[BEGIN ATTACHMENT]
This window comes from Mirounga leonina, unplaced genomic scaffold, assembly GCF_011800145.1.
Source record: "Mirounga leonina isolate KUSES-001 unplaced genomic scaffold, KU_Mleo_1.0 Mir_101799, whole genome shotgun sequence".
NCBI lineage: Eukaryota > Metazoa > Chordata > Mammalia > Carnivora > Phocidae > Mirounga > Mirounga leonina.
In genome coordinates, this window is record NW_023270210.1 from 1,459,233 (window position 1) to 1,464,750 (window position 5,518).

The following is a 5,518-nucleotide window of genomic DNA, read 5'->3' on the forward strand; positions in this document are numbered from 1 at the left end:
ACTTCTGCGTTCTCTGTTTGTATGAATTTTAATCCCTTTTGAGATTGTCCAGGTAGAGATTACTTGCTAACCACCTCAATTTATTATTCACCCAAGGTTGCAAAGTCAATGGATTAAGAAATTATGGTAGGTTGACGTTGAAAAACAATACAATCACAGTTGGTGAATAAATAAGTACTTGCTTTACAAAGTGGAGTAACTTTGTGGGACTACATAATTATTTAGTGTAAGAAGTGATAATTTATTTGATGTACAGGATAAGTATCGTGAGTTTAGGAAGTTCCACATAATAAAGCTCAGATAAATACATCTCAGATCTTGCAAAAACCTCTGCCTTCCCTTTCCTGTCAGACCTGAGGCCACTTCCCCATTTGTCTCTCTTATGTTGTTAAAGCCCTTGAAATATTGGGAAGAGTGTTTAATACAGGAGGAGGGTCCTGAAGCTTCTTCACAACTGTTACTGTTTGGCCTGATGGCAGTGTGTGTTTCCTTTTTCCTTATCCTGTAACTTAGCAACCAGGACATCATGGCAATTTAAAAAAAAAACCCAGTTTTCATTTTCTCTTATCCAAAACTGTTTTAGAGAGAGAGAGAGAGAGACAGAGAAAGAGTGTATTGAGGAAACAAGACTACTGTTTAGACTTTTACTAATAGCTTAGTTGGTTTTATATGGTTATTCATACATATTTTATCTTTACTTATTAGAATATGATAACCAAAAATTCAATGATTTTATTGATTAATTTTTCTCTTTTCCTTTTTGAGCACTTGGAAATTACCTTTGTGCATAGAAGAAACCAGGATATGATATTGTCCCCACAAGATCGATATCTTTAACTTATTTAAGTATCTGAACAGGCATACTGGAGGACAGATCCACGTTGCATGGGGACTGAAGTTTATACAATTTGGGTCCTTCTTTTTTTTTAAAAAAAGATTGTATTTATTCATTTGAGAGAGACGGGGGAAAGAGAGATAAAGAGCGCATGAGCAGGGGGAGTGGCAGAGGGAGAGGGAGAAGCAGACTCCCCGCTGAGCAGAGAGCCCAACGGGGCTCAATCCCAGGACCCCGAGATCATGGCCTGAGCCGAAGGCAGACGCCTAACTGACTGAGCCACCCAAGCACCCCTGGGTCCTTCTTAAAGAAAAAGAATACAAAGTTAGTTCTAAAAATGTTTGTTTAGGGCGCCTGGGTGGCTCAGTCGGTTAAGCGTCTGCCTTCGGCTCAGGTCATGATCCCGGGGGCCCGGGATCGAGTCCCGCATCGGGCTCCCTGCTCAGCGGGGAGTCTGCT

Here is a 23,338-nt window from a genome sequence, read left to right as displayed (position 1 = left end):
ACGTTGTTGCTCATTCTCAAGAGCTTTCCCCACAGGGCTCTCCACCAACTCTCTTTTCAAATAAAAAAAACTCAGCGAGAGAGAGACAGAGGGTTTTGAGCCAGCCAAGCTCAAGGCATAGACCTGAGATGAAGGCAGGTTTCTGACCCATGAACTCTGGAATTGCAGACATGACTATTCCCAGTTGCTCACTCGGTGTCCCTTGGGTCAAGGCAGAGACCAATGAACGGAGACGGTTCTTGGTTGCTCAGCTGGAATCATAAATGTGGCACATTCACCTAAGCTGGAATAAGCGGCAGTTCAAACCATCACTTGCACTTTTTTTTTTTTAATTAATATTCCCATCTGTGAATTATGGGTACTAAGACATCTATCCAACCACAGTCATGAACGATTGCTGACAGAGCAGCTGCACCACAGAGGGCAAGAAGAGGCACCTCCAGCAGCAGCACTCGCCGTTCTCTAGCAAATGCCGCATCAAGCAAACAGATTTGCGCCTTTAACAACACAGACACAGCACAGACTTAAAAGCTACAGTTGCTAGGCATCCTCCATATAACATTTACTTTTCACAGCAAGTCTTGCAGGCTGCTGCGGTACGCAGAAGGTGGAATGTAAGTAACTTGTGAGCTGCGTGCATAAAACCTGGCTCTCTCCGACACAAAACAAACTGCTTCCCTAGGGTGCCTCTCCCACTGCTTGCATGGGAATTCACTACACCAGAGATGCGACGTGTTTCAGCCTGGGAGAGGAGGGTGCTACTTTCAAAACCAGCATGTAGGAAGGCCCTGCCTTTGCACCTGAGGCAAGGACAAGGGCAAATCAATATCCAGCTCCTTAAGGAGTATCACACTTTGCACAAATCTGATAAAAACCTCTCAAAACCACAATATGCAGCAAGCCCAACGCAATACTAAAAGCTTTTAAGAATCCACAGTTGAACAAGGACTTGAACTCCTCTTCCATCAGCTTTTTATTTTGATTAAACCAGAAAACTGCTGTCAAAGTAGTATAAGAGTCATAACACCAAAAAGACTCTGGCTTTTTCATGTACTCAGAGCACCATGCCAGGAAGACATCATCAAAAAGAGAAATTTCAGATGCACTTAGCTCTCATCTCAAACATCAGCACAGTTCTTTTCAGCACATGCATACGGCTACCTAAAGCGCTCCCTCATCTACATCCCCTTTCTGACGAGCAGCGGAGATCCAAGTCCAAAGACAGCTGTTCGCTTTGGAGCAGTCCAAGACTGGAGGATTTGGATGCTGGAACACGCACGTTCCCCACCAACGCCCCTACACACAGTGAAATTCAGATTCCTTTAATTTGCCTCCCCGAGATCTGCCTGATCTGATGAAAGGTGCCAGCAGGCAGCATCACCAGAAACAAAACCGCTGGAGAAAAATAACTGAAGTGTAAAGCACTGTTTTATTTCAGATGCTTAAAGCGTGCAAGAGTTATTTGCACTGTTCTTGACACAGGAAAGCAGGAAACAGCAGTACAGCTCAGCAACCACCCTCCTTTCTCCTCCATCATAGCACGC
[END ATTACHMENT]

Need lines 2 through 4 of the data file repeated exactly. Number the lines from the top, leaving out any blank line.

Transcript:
Source record: "Mirounga leonina isolate KUSES-001 unplaced genomic scaffold, KU_Mleo_1.0 Mir_101799, whole genome shotgun sequence".
NCBI lineage: Eukaryota > Metazoa > Chordata > Mammalia > Carnivora > Phocidae > Mirounga > Mirounga leonina.
In genome coordinates, this window is record NW_023270210.1 from 1,459,233 (window position 1) to 1,464,750 (window position 5,518).